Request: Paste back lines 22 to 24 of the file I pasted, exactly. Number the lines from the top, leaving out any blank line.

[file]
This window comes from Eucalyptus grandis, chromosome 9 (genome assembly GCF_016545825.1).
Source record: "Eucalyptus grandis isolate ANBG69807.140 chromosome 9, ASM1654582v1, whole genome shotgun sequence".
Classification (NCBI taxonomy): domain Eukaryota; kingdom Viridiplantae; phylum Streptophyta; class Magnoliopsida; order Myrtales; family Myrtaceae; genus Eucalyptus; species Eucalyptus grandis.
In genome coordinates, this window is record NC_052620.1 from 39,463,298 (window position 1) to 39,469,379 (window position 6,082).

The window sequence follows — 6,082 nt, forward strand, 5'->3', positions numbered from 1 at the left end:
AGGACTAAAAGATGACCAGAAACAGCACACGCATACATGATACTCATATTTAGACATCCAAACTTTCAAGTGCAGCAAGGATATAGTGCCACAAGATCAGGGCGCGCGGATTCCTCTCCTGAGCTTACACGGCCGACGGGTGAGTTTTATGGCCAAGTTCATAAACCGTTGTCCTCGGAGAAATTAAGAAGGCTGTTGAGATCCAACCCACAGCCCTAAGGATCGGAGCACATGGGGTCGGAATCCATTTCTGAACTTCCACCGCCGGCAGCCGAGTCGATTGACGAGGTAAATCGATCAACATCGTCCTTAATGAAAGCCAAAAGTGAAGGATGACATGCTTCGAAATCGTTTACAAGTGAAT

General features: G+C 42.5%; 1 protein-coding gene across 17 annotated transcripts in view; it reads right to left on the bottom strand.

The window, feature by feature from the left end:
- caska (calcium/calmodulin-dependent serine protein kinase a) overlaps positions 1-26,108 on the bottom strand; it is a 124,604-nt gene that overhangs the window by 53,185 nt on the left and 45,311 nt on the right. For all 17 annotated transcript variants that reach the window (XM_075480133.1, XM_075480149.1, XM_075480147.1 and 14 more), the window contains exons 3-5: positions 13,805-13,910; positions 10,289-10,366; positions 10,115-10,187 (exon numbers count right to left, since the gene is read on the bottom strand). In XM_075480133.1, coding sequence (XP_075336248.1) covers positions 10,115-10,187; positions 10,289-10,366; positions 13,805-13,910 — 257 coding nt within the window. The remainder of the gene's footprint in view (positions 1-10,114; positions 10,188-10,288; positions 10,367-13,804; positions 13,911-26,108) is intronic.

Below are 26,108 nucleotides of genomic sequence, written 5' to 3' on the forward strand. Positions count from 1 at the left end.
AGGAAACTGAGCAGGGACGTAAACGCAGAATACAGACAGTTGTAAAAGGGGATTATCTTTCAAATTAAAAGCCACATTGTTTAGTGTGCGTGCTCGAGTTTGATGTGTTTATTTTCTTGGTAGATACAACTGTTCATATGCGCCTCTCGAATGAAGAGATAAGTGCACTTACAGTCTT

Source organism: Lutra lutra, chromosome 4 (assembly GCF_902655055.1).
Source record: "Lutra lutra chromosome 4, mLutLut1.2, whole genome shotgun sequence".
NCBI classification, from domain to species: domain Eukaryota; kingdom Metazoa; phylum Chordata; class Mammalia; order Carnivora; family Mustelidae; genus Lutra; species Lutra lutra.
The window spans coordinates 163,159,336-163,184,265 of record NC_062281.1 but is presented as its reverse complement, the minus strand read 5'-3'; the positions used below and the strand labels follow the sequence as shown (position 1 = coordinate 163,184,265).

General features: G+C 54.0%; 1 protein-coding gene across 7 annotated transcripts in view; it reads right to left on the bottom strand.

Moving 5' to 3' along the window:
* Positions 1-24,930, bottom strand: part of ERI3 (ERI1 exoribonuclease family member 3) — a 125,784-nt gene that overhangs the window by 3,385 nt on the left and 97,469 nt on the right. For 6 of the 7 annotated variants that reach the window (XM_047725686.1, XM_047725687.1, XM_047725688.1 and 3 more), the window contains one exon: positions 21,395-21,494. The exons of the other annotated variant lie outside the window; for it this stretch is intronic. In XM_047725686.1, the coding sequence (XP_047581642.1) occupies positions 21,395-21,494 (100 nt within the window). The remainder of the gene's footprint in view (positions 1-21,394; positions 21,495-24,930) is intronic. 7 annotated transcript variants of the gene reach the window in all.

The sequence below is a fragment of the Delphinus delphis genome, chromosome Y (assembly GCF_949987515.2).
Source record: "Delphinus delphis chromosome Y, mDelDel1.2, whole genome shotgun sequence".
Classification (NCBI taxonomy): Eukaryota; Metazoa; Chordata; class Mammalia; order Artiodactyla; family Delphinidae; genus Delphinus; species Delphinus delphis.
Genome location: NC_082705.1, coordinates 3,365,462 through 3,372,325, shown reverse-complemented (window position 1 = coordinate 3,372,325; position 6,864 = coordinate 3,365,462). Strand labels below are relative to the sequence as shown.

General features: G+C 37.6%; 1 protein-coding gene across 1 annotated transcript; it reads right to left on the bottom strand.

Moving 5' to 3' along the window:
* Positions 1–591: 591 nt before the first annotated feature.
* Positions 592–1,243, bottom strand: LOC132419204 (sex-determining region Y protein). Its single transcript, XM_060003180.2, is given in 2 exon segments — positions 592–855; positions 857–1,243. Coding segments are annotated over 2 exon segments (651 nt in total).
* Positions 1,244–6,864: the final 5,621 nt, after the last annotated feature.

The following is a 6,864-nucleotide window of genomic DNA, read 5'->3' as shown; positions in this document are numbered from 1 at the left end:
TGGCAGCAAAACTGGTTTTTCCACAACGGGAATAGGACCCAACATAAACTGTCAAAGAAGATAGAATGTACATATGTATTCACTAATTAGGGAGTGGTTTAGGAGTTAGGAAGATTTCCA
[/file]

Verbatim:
Genome location: NC_082705.1, coordinates 3,365,462 through 3,372,325, shown reverse-complemented (window position 1 = coordinate 3,372,325; position 6,864 = coordinate 3,365,462). Strand labels below are relative to the sequence as shown.

General features: G+C 37.6%; 1 protein-coding gene across 1 annotated transcript; it reads right to left on the bottom strand.

Moving 5' to 3' along the window: